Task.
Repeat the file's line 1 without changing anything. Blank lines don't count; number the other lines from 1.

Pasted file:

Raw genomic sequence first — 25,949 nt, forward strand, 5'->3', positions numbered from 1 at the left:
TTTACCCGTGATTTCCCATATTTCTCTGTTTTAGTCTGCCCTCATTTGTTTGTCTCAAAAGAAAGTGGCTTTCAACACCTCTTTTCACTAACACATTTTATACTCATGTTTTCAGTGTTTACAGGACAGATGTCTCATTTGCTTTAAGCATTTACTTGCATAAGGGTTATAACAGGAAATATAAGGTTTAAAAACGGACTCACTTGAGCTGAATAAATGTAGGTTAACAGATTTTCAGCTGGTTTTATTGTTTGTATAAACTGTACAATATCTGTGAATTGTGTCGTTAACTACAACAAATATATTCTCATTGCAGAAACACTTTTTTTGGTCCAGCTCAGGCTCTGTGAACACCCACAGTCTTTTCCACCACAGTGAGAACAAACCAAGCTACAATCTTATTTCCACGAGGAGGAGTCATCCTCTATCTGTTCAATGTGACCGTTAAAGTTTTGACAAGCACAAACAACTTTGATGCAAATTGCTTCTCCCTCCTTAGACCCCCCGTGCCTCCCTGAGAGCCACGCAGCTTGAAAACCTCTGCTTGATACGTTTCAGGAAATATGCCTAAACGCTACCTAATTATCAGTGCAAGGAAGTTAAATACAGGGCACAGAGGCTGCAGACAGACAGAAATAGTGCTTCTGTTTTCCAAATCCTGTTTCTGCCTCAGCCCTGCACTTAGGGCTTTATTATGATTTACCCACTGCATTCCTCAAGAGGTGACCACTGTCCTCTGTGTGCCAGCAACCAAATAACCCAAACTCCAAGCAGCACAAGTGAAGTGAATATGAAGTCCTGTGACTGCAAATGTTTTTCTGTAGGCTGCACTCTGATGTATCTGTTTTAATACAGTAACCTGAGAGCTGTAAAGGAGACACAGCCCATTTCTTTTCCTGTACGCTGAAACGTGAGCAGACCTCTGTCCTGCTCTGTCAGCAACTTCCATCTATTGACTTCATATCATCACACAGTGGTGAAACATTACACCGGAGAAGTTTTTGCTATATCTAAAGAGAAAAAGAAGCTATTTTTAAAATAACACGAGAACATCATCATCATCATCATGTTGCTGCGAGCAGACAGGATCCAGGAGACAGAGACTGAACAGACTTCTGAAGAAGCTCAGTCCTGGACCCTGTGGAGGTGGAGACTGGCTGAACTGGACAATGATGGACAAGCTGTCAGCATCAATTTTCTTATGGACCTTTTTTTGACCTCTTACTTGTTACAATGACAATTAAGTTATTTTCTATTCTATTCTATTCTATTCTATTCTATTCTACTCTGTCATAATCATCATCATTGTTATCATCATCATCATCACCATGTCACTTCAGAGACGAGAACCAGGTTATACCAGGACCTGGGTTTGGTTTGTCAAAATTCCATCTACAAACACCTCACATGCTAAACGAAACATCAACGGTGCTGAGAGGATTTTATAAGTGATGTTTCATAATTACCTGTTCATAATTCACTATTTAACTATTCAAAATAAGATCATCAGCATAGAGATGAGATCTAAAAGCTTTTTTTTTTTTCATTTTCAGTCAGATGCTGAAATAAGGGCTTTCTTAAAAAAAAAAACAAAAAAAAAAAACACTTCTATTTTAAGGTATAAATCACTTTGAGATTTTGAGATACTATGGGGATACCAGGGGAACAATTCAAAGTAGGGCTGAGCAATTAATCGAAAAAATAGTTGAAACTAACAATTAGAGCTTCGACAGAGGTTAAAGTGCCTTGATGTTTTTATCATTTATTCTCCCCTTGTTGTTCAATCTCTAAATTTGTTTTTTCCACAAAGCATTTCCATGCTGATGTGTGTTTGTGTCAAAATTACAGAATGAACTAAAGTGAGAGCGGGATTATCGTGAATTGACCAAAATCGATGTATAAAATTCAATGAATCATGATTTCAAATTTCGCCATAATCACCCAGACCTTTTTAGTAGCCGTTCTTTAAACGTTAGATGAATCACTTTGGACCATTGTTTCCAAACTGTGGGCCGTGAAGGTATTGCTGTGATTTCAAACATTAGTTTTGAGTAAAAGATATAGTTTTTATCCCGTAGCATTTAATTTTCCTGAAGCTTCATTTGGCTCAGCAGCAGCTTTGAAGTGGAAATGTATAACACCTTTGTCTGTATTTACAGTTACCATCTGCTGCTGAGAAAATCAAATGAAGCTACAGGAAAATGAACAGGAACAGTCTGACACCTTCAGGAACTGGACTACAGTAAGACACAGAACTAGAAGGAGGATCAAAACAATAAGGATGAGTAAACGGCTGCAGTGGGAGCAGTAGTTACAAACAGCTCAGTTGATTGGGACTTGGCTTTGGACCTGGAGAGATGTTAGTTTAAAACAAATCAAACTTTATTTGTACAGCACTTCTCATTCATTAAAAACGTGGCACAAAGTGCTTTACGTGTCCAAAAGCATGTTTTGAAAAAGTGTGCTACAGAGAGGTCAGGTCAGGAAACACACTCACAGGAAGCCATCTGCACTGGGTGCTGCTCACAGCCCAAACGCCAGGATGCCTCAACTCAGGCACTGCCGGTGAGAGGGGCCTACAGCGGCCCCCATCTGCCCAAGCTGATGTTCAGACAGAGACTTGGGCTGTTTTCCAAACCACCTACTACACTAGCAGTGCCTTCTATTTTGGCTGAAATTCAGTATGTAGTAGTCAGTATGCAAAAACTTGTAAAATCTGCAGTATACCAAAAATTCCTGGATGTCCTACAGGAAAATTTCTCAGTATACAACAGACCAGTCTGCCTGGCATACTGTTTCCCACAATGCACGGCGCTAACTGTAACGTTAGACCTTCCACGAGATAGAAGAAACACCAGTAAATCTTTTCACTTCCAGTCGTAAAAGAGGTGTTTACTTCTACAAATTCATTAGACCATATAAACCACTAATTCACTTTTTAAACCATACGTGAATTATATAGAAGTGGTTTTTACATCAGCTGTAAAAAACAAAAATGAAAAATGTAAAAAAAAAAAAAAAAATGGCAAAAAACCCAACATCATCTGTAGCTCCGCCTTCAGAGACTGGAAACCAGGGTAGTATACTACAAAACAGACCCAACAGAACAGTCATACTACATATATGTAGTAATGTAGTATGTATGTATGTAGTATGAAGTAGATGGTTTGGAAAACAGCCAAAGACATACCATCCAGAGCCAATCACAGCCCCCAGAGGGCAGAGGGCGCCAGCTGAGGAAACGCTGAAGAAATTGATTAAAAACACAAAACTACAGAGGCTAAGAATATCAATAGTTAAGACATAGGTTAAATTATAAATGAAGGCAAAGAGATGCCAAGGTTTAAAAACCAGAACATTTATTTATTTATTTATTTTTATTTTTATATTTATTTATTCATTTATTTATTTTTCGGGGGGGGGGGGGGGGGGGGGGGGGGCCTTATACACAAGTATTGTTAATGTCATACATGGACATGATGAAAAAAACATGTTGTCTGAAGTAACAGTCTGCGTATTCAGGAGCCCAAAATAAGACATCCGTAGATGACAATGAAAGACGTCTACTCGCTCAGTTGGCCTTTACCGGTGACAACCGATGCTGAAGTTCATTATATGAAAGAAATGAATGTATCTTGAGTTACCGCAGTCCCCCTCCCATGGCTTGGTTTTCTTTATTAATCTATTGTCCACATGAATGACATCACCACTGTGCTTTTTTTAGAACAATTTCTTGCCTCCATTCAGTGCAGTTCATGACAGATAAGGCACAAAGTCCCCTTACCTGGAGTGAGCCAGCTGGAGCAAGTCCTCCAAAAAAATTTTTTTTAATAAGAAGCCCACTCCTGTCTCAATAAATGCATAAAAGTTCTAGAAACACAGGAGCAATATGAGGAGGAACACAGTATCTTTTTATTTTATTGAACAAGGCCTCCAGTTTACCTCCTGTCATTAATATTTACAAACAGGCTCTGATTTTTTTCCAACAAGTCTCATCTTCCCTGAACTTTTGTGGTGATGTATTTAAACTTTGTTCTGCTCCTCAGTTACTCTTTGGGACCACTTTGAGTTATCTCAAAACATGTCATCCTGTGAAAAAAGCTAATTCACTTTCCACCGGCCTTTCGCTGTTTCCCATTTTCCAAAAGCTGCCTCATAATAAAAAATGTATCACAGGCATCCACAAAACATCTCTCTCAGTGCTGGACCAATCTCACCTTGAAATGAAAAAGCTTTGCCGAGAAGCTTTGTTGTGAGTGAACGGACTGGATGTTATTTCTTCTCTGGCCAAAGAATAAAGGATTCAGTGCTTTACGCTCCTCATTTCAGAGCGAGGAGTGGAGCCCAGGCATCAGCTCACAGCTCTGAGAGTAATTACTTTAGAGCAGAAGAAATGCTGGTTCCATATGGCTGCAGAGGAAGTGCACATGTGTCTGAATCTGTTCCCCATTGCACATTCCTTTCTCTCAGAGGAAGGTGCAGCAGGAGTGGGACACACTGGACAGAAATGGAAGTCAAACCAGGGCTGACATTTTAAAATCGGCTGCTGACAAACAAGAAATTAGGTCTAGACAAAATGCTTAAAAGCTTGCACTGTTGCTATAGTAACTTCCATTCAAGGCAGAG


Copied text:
Raw genomic sequence first — 25,949 nt, forward strand, 5'->3', positions numbered from 1 at the left: